Let’s get this out of the way: it’s only called life insurance to make you feel better. It’s death insurance, folks.
Now that we understand what it’s actually for, what exactly does it do?
And who needs life insurance anyways? Just employees? Stay-at-home spouses? Children?
Let’s go over everyone who may need it, and those unique situations.
What is Life Insurance and Do You Need It?
Life insurance is there to cover expenses in then event that you pass away — not just the expenses of you dying, but mainly the expenses for your family to continue living.
The bottom line: if someone depends on your income or care, you need life insurance.
If you’re single, you probably don’t need life insurance, unless the above bolded line still applies to you.
If you’re not single, you don’t have children, and your spouse works full-time as well, you still may not need much, if any, life insurance. Again, see the bolded line above. And also consider that it will be cheaper for you to get it now, rather than later, so you may want to go ahead and get it before you need it.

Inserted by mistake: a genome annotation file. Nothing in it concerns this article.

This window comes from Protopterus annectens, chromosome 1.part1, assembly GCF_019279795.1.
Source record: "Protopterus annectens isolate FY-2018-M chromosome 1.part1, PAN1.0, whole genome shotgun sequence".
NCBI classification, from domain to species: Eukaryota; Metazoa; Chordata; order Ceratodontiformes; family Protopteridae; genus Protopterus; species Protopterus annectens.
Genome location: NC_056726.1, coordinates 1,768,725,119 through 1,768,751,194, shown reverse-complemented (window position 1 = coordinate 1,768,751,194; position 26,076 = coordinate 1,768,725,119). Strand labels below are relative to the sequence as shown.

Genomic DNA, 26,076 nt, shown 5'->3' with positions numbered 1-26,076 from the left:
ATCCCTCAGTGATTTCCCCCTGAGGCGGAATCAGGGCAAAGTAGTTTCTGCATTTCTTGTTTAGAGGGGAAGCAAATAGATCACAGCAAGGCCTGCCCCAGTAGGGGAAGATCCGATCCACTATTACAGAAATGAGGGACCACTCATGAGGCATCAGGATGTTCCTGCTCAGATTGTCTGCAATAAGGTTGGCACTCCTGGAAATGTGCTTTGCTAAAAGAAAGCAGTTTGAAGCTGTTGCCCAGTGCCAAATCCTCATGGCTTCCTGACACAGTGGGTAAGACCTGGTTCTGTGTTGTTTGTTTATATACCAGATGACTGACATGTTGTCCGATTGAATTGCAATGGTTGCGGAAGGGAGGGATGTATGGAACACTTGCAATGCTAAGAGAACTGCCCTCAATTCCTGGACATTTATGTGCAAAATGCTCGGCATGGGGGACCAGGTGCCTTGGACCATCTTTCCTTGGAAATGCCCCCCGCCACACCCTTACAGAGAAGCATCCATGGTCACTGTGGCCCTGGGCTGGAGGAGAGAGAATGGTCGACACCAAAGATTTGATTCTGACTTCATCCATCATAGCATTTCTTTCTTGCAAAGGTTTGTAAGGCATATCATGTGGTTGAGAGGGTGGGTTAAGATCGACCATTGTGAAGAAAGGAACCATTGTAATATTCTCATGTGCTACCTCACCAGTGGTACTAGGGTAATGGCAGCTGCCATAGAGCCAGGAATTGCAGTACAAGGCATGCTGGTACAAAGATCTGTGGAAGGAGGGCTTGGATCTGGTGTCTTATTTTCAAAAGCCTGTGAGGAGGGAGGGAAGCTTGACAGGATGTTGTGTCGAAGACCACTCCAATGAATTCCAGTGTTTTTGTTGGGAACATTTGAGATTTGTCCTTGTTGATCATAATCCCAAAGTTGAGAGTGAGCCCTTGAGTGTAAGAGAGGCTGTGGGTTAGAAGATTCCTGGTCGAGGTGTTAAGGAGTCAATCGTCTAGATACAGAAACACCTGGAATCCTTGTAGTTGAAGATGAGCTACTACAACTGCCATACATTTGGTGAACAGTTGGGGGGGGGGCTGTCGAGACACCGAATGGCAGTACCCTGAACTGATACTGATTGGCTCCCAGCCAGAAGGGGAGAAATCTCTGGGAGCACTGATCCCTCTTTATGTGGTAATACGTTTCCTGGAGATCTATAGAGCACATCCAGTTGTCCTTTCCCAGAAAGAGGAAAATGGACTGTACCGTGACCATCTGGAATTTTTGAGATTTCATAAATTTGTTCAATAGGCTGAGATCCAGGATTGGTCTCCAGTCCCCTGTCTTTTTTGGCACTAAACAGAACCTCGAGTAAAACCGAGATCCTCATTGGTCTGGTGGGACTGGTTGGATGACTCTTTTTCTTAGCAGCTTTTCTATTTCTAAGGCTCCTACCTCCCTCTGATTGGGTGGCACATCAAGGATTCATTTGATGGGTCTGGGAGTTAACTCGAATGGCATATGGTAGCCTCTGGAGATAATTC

You may be wondering “What if my spouse stays home with the children?” In the above bolded sentence, it doesn’t just read “…your income,” it also reads “or care.” Here’s what you’ll need for stay-at-home spouses…
Life Insurance for Stay-at-Home Spouses
Stay-at-home spouses are very valuable. I’ll actually be publishing an entire article on their value next month.
Because of this, you should have life insurance if you are (or are married to) a stay-at-home spouse.
Dave Ramsey suggests taking out a $400,000 policy on stay-at-home spouses, but your situation may vary. You’ll have to determine what you may need to pay for, in the event that they pass away. Here are some things you may need to cover: